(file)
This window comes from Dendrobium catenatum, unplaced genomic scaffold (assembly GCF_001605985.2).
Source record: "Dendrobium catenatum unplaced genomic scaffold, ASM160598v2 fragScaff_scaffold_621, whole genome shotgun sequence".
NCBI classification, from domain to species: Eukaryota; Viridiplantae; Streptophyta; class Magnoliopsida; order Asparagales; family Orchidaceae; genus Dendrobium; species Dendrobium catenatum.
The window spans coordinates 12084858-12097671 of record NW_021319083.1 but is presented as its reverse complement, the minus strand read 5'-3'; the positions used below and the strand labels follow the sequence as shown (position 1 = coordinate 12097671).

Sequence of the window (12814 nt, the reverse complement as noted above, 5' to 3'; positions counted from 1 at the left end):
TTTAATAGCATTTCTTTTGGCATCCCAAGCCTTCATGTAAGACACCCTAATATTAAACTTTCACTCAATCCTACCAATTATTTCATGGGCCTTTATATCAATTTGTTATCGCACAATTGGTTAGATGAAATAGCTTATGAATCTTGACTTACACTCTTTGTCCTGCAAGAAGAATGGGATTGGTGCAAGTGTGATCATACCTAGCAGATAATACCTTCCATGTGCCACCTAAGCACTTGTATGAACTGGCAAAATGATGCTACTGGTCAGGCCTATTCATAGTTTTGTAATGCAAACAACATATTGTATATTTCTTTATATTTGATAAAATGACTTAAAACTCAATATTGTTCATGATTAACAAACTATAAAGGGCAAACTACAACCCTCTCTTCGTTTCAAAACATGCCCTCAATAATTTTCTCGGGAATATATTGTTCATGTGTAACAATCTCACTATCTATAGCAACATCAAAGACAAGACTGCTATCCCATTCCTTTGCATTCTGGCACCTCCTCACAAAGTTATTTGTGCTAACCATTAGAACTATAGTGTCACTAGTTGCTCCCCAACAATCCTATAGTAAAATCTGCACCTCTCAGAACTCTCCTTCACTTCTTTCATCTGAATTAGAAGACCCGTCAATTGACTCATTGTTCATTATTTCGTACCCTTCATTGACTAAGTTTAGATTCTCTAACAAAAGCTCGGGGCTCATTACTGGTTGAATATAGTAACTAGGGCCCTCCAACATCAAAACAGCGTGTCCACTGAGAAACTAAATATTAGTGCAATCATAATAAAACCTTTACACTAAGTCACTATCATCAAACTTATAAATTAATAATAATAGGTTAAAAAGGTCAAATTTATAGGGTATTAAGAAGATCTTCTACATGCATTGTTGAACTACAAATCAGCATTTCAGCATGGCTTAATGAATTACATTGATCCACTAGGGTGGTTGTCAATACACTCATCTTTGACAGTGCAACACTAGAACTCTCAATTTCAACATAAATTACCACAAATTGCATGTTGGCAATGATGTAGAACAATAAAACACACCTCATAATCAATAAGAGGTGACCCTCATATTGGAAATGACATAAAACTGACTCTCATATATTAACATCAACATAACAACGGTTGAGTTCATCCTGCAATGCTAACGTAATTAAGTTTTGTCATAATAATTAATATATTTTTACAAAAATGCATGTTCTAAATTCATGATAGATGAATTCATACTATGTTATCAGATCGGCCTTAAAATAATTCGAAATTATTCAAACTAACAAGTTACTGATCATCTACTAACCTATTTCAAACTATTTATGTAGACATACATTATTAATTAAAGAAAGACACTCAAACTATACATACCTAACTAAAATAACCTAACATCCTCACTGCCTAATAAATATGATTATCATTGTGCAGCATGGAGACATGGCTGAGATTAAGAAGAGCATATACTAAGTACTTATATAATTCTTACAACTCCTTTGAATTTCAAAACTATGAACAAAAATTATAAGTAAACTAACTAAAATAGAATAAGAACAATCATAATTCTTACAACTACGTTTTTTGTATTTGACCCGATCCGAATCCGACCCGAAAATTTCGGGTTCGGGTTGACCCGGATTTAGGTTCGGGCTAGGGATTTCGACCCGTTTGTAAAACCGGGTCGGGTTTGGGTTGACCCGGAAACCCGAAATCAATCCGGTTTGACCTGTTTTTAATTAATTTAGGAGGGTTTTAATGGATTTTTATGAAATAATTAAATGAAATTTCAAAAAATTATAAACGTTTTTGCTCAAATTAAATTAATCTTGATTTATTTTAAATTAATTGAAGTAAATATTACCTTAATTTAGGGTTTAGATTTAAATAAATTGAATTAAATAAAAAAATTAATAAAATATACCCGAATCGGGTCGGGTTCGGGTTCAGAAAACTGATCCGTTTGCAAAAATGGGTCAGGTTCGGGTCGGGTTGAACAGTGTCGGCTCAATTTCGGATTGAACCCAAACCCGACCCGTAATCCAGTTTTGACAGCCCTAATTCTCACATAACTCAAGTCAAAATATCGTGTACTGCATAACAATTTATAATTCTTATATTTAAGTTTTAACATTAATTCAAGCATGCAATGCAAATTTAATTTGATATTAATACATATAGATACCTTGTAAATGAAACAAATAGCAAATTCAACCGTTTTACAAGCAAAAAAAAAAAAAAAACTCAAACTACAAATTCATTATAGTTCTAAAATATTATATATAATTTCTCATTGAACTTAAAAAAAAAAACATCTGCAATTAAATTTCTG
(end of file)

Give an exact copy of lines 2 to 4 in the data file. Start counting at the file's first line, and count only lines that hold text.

Source record: "Dendrobium catenatum unplaced genomic scaffold, ASM160598v2 fragScaff_scaffold_621, whole genome shotgun sequence".
NCBI classification, from domain to species: Eukaryota; Viridiplantae; Streptophyta; class Magnoliopsida; order Asparagales; family Orchidaceae; genus Dendrobium; species Dendrobium catenatum.
The window spans coordinates 12084858-12097671 of record NW_021319083.1 but is presented as its reverse complement, the minus strand read 5'-3'; the positions used below and the strand labels follow the sequence as shown (position 1 = coordinate 12097671).